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Lakeview Pot Dispensary Approved Despite Challenge From Catholic Charities

By Ted Cox | December 19, 2015 10:23am | Updated on December 21, 2015 8:32am
 Catholic Charities attorney Todd Ohlms (l.) challenges MedMar head John Sulllivan and attorney Katriina McGuire (r.) during Friday's hearing.
Catholic Charities attorney Todd Ohlms (l.) challenges MedMar head John Sulllivan and attorney Katriina McGuire (r.) during Friday's hearing.
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DNAinfo/Ted Cox

CITY HALL — A proposed Lakeview medical-marijuana dispensary faced stiff resistance Friday from Catholic Charities due to its location near a battered women's shelter, but ultimately won approval.

Todd Ohlms, lawyer for Catholic Charities, charged that the proposed location was within 1,000 feet of a day care center at House of Good Shepherd, which he said served an "extremely vulnerable" group of up to 40 abused women and their children.

Yet the state has already licensed a MedMar dispensary at that site, 3812 N. Clark St., and Ald. Tom Tunney (44th) argued that the house's "primary use" was as a residential shelter, not a day care center.

"If it's an unlicensed day care, it's not a day care," testified MedMar head John Sullivan, who persistently called Good Shepherd a "shelter."

Ohlms, however, countered that the state statute for medical marijuana made no distinction between licensed and unlicensed day care.

Regardless, board Chairman Jonathan Swain found the argument all but moot. "That's an issue for the state. It's not an issue for the board," Swain said. "Let's cut to the quick. Whether it's a day care or not is a matter for the state," and the state, he added, had already ruled on it.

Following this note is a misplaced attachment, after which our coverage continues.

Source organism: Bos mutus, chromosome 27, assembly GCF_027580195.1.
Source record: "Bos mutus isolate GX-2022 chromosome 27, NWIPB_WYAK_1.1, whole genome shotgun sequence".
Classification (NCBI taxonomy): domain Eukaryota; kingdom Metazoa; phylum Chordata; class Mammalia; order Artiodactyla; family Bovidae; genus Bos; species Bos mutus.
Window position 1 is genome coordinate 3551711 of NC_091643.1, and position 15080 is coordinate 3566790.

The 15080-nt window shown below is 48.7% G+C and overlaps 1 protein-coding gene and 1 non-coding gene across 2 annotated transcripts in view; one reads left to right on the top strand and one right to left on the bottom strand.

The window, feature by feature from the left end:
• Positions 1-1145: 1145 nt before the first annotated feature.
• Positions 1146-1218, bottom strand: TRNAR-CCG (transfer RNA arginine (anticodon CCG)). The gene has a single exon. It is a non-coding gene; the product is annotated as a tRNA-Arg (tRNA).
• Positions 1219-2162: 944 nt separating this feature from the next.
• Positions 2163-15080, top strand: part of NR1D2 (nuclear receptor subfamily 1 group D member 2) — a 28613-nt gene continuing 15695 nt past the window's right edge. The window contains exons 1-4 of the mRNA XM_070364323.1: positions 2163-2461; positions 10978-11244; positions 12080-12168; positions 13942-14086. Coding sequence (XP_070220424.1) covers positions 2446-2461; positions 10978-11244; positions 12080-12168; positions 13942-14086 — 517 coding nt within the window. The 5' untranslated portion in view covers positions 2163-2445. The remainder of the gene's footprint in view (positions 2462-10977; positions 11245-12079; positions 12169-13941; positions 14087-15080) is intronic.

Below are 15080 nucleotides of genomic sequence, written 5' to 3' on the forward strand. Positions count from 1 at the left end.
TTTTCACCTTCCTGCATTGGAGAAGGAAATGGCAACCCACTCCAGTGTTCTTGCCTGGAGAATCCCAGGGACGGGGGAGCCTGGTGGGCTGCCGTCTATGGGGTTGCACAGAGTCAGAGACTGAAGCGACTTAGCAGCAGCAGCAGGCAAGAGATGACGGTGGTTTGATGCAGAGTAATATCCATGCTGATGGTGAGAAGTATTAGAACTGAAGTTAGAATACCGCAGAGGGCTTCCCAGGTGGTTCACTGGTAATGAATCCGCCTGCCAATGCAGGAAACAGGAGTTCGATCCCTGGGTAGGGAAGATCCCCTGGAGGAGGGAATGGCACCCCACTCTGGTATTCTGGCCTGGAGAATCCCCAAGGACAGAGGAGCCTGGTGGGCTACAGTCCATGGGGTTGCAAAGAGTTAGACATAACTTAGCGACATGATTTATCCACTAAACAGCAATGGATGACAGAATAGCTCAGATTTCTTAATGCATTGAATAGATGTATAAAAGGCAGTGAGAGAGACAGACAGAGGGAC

"It is not a day care as the state defined it," he said.

The special-use permit for the dispensary was approved by a 4-1 vote, with only Commissioner Sol Flores voting against.

Good Shepherd has served in its role since 1859, according to Ohlms, but ownership was only transferred to Catholic Charities in July. He insisted that the organization took no position for or against medical marijuana, adding, "This is simply the wrong location."

Catholic Charities and its supporters dominated the two-and-a-half-hour hearing, with Lillian Cartwright, of the Chicago Metropolitan Battered Women's Network, at one point suggesting security cameras, feeding video to the Chicago Police Department, could be used by officers to "stalk" missing wives and lovers, as she said police are four times more likely to be abusive than the general populace.

Yet Michelle Wetzel, of the Howard Brown Health Center, countered with a brief statement that the nearby clinic on Sheridan Road has 30,000 patients, about half of them suffering from HIV and eligible for medical marijuana.

"Our patients would vastly benefit from this dispensary," Wetzel said, calling it an "enormous benefit" to those patients.

At one point, Ohlms even brought in the Twelve Bars of Christmas (TBOX) bar crawl as indicating the area was not conducive to a dispensary, saying, "This has become an entertainment district under the leadership of Ald. Tunney."

"I just feel it's fair to allow this," Tunney responded on the dispensary. "I'm in support of it," he added. "I believe it has the support of the majority of residents in my ward."

The board agreed, although stipulating that the dispensary must try to obtain a loading zone in front, must have valet parking and must keep an extra security guard in the vestibule.

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